Bonnethead sharks are a type of hammerhead, but unlike others in this group, the head is shaped in a semi-circle. The eyes are located on either end of the head, which provides a greater field of vision, but does cause the shark to roll its head from side to side in order to see directly in front of it. The shape of the head also helps to identify the sex of the individual; males will develop a bump along the front edge of their head, while the head of a female remains uniformly curved.
Bonnethead sharks must keep swimming continuously in order to flush oxygen-rich water across their gills and will travel great distances each day. Migrations occur each year to keep the Bonnethead shark in the warmer waters it prefers. These sharks are able to communicated with others of their species through the use of a chemical, known as cerebrospinal fluid, though more research is needed to understand this system.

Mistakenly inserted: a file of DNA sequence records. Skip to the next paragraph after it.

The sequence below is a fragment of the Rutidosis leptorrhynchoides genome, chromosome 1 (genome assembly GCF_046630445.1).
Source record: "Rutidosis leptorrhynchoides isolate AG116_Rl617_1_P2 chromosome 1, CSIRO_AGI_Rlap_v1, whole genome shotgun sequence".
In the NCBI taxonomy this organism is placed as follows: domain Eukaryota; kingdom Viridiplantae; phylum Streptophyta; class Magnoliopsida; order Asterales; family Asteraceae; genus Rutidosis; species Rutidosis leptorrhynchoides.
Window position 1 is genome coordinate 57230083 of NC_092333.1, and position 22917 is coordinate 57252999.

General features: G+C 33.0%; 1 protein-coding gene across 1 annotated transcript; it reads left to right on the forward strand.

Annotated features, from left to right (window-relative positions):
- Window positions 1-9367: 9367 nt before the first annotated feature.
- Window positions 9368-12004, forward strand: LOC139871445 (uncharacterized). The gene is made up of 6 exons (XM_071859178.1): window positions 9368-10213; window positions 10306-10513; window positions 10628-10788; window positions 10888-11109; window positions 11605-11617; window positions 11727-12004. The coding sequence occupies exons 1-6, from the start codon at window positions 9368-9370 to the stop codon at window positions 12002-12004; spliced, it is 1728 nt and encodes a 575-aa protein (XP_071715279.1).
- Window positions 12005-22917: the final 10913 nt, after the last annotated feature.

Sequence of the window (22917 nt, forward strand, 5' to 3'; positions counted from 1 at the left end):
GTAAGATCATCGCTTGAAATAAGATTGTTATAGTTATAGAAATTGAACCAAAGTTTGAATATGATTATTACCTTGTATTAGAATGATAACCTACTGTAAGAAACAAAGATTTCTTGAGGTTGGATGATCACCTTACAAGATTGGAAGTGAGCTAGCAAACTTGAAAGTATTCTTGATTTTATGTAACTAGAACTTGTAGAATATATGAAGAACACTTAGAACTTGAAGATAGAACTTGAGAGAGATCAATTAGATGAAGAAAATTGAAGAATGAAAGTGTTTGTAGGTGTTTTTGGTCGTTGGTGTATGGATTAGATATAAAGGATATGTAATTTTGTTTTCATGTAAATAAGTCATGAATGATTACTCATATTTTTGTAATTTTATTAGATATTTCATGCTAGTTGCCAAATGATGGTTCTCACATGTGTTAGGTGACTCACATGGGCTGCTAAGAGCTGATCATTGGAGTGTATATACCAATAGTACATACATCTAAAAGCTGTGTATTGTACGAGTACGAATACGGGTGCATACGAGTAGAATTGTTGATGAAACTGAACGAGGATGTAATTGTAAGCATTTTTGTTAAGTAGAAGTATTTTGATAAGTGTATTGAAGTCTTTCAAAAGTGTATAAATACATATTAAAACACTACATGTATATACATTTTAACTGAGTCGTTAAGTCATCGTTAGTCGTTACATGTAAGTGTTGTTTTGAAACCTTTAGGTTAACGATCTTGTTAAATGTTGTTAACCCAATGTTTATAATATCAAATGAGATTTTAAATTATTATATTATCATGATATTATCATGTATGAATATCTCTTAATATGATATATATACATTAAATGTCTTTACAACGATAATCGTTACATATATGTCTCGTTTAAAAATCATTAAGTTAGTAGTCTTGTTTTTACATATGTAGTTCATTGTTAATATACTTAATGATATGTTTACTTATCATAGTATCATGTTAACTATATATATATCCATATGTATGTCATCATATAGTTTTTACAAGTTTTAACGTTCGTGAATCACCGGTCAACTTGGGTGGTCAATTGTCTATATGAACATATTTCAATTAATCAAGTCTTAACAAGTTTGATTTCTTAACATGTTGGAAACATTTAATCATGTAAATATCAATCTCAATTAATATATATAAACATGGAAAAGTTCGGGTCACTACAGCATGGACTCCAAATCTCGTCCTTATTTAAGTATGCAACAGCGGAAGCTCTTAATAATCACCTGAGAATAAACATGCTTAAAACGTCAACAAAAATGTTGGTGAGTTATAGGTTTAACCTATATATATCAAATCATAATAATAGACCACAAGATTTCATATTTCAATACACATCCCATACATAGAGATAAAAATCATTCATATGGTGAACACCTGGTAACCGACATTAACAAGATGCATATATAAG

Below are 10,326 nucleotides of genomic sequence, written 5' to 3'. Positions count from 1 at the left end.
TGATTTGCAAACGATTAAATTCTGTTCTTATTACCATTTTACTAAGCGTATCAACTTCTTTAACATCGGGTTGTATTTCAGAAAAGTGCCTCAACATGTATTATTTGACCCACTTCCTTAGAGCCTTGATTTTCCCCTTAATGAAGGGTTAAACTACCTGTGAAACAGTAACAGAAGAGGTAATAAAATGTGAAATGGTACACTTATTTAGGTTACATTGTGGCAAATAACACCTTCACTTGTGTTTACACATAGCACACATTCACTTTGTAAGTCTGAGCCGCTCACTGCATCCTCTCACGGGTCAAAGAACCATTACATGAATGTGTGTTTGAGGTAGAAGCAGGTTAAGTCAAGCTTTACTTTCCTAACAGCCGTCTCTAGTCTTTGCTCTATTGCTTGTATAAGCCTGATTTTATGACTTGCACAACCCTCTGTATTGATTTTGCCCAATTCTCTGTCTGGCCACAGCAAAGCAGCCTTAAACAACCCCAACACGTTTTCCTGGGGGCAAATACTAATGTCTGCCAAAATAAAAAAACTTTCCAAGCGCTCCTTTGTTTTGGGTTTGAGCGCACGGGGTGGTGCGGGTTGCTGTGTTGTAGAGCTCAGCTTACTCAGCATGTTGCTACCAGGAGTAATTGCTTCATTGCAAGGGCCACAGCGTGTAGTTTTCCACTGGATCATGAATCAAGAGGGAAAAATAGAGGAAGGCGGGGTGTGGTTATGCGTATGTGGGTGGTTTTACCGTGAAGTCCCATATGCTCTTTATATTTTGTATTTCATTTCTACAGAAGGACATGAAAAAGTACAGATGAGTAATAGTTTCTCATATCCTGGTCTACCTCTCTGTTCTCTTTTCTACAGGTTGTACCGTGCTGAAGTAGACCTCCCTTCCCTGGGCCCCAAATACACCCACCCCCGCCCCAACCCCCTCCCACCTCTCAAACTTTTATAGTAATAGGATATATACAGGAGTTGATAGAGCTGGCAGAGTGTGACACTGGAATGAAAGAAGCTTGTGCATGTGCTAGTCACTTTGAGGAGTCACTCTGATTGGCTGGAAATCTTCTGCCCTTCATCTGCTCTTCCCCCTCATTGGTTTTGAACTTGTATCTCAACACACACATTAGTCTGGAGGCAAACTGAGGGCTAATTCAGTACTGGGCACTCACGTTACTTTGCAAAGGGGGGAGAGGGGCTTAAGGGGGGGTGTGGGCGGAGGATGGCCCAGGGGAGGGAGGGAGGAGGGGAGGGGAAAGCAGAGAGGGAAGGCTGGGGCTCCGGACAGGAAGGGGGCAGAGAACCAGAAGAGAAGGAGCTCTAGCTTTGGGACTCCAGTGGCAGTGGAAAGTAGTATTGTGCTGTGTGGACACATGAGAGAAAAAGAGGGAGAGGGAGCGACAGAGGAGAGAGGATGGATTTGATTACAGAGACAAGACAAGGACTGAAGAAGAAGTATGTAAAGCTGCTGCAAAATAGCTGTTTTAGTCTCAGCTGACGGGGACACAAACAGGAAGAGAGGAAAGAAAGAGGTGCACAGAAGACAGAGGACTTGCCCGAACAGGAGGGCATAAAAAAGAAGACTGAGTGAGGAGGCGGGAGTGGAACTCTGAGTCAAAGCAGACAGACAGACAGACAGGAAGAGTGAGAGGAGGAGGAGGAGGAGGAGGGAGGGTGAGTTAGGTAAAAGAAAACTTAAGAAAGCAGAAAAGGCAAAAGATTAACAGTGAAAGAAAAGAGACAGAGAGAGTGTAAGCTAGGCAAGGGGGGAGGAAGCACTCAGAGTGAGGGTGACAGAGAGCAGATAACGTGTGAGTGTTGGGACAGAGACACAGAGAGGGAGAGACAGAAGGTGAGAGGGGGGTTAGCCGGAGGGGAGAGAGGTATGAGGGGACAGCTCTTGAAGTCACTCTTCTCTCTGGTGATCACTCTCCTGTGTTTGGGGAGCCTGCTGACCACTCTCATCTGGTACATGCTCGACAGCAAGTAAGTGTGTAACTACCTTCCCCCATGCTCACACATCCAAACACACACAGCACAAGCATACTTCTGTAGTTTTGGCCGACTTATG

The International Union for Conservation of Nature (IUCN) has listed the Bonnethead shark population as Least Concern due to high population growth rate, short generation length, and this species not being overfished. Least Concern populations are those that are unlikely to become extinct in the near future